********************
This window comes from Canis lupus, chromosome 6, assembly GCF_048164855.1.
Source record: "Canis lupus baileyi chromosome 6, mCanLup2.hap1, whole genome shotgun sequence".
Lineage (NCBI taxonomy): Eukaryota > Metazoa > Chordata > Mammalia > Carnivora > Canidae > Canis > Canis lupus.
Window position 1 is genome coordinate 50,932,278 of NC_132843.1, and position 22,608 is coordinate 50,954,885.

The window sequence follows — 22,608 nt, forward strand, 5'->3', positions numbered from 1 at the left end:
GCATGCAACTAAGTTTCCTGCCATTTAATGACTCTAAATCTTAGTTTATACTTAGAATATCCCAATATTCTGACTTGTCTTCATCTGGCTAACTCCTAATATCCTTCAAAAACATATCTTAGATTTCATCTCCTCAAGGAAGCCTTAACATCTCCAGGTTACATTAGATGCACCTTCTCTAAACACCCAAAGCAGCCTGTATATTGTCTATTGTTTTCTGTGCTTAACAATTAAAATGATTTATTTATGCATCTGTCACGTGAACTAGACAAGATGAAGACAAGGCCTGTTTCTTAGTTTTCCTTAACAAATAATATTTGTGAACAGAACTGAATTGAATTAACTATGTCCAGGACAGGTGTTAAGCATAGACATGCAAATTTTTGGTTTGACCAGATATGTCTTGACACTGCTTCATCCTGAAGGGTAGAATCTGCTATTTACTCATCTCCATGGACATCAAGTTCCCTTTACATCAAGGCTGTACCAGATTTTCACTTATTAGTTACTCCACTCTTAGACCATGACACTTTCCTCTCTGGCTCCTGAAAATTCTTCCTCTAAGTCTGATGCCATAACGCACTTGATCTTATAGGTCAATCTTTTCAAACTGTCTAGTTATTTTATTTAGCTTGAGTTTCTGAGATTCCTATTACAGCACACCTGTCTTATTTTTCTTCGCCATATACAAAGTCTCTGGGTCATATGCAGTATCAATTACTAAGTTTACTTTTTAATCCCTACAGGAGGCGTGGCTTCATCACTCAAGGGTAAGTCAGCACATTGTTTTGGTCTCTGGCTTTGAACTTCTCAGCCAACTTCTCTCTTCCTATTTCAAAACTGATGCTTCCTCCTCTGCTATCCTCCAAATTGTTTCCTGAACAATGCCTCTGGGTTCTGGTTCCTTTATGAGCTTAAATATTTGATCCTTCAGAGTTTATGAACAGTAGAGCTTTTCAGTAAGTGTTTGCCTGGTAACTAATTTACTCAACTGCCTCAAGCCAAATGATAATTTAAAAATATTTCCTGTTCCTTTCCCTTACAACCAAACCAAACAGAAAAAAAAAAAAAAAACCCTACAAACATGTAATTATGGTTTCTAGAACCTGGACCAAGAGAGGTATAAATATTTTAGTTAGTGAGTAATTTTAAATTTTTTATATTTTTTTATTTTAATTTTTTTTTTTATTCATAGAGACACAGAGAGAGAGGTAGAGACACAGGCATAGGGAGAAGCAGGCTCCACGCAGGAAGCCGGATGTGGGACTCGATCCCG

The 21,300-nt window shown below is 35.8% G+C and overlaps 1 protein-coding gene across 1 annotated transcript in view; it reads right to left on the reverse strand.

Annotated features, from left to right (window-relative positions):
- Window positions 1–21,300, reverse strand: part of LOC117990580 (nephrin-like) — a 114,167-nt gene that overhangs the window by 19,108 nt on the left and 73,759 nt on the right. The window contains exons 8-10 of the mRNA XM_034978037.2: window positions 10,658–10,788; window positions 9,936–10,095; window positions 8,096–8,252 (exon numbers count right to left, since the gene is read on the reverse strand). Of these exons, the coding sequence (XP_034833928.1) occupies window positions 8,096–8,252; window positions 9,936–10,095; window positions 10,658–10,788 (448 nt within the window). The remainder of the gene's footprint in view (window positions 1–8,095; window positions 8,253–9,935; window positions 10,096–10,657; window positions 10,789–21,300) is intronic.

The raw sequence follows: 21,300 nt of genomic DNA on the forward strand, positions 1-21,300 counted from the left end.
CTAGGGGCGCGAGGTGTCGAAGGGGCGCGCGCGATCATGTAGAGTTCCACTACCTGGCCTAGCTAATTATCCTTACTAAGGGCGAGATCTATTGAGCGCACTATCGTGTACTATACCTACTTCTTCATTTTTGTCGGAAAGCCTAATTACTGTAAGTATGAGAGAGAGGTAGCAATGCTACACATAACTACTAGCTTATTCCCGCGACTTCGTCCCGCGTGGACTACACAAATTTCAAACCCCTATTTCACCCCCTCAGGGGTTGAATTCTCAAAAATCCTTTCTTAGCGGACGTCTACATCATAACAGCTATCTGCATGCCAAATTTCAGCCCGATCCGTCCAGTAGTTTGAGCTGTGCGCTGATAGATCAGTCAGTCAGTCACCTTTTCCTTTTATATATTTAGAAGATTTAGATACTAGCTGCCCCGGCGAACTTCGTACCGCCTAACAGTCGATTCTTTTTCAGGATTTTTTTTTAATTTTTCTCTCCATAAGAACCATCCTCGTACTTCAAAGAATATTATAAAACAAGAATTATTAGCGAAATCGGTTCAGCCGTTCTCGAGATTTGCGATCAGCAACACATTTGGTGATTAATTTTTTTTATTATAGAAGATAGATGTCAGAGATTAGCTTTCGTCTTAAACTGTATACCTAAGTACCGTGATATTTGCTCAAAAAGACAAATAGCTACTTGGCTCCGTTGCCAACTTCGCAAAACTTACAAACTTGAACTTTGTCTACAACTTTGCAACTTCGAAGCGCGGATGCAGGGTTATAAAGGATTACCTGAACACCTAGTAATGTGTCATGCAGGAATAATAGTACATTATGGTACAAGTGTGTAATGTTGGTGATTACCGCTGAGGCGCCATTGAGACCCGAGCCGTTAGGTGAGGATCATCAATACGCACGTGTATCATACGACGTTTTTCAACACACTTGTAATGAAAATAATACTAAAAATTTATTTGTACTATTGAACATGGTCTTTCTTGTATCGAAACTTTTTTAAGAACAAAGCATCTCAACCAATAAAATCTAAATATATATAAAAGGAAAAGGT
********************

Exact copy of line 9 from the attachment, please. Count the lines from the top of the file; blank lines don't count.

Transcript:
- Window positions 1–21,300, reverse strand: part of LOC117990580 (nephrin-like) — a 114,167-nt gene that overhangs the window by 19,108 nt on the left and 73,759 nt on the right. The window contains exons 8-10 of the mRNA XM_034978037.2: window positions 10,658–10,788; window positions 9,936–10,095; window positions 8,096–8,252 (exon numbers count right to left, since the gene is read on the reverse strand). Of these exons, the coding sequence (XP_034833928.1) occupies window positions 8,096–8,252; window positions 9,936–10,095; window positions 10,658–10,788 (448 nt within the window). The remainder of the gene's footprint in view (window positions 1–8,095; window positions 8,253–9,935; window positions 10,096–10,657; window positions 10,789–21,300) is intronic.